It used to be summer. It used to be the only season that had colour lasting longer than a week. And nights that were warm. It was the warm nights I loved the most. It was never spring. Spring was too short, in Toronto, if you blinked you would miss it. Suddenly there was no snow and blossoms appeared and then a rain storm would take them out. And summer started.
Here, spring lingers, warmth slowly creeping in and around rivers, forests, stone buildings. Like the wind, it swirls around the damp and the cold and pushes out winter, creating new space for life to grow. Fruit trees delicately began to leaf and then bloom. The rose bushes sprang to life in our yard, the jasmine began to bloom and fill the air with scent. The fields of wheat began to blow in the wind with poppies and thistles dotting the landscape. It is a feast for the senses. The light has also changed dramatically. Bright blue day time skies filled sometimes with crispy white clouds, and a coolish wind, make for sun that is hot and shade that is gorgeous. The sunrises are more confident and the sunsets have new pinks and purples that went away in the winter. It is a joy to see these changes.
This weekend there was a spring festival in our village. I think St. Chaptes either has strong ties to the manade community or they really like to drink – because we often have the abrivados in our village. This weekend there were two abrivados each day and 2 bandidos each night, and in between, very cheap aperitifs. This meant a lot of whoo hahers, (my affectionate term for drunken yellers).
The horses are simply wonderful. And while I understand the bull is the main event, I go for the horses. Their thundering hooves, extraordinary colouring and incredible work ethic make for in unbelievable display of Provencal tradition.
It all begins for bystanders to choose a spot on the street to stand. The horses and bulls are stationed at the arena, just on the outskirts of town. A bull is released from the truck and two or three riders encourage / goad the bull through a route in the village. The young men run after the bull and attempt to stop it through sheer force.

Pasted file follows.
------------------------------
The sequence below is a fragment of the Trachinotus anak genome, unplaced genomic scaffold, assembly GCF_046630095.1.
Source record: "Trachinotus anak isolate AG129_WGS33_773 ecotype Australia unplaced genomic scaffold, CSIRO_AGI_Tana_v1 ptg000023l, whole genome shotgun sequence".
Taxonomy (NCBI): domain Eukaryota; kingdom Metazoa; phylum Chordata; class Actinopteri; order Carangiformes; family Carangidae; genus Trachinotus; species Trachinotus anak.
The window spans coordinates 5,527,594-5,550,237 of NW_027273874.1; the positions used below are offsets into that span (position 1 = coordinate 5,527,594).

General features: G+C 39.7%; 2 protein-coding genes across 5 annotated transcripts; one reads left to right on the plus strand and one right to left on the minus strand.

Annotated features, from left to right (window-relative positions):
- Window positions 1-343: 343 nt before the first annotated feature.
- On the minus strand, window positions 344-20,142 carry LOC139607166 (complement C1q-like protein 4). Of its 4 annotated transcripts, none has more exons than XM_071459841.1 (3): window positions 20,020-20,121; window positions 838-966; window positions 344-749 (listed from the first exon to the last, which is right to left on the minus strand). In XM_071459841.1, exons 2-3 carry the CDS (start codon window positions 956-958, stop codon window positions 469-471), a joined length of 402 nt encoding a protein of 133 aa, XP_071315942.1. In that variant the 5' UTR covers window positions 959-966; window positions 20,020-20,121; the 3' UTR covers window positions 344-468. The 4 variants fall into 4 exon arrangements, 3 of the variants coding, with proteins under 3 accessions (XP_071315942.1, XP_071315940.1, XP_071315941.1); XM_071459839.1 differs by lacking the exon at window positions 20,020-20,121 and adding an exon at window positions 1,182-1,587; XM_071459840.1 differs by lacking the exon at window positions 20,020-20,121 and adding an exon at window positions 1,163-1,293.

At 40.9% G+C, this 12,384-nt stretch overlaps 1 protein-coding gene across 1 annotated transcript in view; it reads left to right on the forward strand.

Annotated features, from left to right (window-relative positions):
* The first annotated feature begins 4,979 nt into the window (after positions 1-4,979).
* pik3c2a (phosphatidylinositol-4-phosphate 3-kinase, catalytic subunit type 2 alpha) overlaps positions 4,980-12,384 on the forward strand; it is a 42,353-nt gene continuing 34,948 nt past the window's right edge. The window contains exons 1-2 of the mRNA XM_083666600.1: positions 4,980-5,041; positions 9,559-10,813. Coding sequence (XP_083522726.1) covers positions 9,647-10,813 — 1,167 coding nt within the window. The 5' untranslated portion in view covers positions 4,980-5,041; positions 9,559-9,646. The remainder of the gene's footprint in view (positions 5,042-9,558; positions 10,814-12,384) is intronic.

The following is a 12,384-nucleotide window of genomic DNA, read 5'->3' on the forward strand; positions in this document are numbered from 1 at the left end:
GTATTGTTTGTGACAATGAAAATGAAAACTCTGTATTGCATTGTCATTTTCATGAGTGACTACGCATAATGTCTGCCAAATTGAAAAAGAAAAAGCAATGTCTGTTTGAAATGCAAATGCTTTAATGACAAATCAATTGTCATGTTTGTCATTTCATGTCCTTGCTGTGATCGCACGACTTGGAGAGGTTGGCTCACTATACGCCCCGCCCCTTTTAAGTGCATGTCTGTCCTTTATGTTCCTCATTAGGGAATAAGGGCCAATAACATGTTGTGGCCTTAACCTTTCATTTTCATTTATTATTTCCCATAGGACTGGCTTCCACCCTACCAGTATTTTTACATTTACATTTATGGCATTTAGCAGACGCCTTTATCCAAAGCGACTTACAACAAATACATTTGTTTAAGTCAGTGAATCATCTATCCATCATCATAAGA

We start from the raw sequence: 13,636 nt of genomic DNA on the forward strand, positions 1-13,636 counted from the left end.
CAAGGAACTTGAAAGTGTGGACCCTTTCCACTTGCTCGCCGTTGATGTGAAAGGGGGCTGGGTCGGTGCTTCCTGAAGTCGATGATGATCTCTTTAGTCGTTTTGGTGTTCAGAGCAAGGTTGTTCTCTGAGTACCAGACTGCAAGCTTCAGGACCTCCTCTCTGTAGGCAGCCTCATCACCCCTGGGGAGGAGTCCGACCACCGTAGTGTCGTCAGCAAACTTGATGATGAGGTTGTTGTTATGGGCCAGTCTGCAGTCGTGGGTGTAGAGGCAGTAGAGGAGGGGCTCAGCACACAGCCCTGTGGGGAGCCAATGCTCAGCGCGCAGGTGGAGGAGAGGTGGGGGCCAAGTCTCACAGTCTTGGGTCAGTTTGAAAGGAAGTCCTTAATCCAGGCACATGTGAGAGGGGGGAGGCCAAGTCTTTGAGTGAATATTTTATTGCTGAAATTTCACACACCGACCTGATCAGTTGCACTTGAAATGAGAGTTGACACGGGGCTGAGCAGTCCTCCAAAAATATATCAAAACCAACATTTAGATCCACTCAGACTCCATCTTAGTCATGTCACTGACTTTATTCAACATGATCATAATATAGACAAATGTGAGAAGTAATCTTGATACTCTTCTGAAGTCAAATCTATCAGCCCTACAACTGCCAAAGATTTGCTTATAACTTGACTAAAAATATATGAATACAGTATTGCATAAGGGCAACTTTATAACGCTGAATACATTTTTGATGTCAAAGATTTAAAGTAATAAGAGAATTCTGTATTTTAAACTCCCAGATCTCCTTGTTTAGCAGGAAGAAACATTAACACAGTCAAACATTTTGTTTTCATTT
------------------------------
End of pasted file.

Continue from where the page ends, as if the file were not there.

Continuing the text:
Most of the bulls this weekend had their horns blunted and wrapped in leather. This prevents goring but doesn’t really take away the physical threat that the bull possesses.
When the riders and bulls approach from down the street, the suspense quickly builds. From relative quiet, the air quickly fills with the sound of pounding of hooves on the pavement and the shouts of communication between riders and runners.
The thrill of the event is in the closeness to the animals, the suspense of waiting for the galloping horses and the unpredictable nature of the bulls. In spite of all the boozy boys, filled with adrenaline and testosterone, the thrill of danger combined with the mastery of man over nature, causes even the calmest of hearts to pound.
Easter is over and with the weather is almost consistently warm during the day, the weekly Saturday market in Uzes is in high gear. We usually go every Saturday and until recently, it had contracted (great for locals) due to the lack of local produce and tourists. Not so anymore. I am going to have to get up earlier….
I love food. And I love photographing food. Until I am tired of photographing markets, there are going to be a lot of pictures of markets……